Your habits form the foundation, or source code, of your business. Is your source code sabotaging your business?
As an entrepreneur, I've made more mistakes than I can count. In the beginning, I didn't realize that my personal limitations would affect every project I pursued. I thought I could find powerful strategies and systems that would somehow launch me into success on their own.
I quickly realized that if I was going to be successful, it wouldn't be due to the strategy I was following but the effort and abilities I put into it. Regardless of whose strategy I used, I was the source code – the DNA of my business.
Attitude is everything. Any business, no matter how small, is a collection of people's habits, attitudes, strengths and weaknesses. When you're flying solo with a project, it's a reflection of you.
After multiple failures and extreme frustration, here's what I’ve learned about being the source code of my business.
1. My programmed habits prevented me from being effective.
Developing effective habits is like creating the right set of instructions on which to operate every single day. Your habits are the DNA of your day and, ultimately, your life.
DNA is the source code for our physical wellness. When instructions are misinterpreted by the cells, things go awry.
Looking for opportunities to be more effective in your business is like gene sequencing to treat cancer. Just like a doctor sequencing genes to screen for cancer, you need to sequence your habits to screen for inefficiencies. The moment you see yourself performing an action that doesn't work, you must make an effort to change it.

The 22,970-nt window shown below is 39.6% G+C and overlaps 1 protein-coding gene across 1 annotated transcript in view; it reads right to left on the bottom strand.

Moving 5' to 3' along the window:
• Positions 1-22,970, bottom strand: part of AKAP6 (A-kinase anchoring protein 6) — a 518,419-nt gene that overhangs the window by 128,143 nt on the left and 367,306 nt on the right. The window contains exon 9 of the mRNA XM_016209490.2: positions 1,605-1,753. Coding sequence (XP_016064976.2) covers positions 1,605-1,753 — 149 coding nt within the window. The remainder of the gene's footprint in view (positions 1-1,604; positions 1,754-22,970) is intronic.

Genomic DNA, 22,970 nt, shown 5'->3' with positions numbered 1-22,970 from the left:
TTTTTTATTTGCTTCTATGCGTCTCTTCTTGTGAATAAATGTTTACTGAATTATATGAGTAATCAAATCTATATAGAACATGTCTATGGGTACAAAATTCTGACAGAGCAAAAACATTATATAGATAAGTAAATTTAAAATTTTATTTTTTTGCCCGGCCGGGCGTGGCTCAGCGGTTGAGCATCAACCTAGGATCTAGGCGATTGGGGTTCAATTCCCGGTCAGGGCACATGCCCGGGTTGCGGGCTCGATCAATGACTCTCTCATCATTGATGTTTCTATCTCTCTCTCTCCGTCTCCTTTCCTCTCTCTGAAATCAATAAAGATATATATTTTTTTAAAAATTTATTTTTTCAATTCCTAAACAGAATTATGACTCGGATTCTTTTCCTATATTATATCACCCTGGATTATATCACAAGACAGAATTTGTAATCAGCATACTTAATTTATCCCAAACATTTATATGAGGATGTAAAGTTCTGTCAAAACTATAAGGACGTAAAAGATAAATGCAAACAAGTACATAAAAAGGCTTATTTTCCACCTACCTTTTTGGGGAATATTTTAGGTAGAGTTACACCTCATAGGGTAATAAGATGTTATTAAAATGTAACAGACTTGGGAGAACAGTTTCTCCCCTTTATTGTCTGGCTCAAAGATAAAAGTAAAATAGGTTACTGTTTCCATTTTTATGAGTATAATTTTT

Habits are only hard to break because they're familiar and comfortable. Make friends with the outer edge of your comfort zone and you won't have any problem ditching the habits that hold you back.
2. I can't do everything my way.
When I was still fairly new to entrepreneurship, I tried out niche marketing for a while by building some mini-websites. I looked up to leaders in the field. I bought most of their digital marketing systems and SEO strategies, figuring they must be legitimate if others were achieving success. Their systems were legitimate, but the little bit of success I saw was short-lived. While others made it to the stratosphere, I never made it out of orbit.
Here's what I did wrong:
Anytime a system required me to perform an action I was uncomfortable with, I stopped. If excuses and procrastination didn't stop me, I looked for a way around it. If I had to make phone calls, I sent emails instead. If I was supposed to connect with potential business partners in person at a seminar, I'd stream the event from home and post in the chat box.
I convinced myself I was doing the work, but I was doing the work my way, which didn't amount to doing the work at all. I was ineffective without knowing it, and I wanted to blame my failures on the system.
Where are you being ineffective in your business? If you can find the answer to that question, you'll see where you've compromised. Wherever you compromise for comfort, you're at a severe disadvantage, even if you're using the most coveted strategy on the planet.
3. None of my projects can grow beyond me.
To be blunt, I realized that I needed to grow if I wanted my business to grow. A business isn't really a separate entity, despite what your tax forms say.
If your business can't run without you, then it won't grow beyond you.
Running a business or tackling any project requires as much personal growth as knowledge and execution of effective strategies. It requires identifying areas of your life that are out of sync with your intentions and goals. Most of all, it requires the willingness to abandon what isn't working, even if it means stepping out into the unknown and being uncomfortable.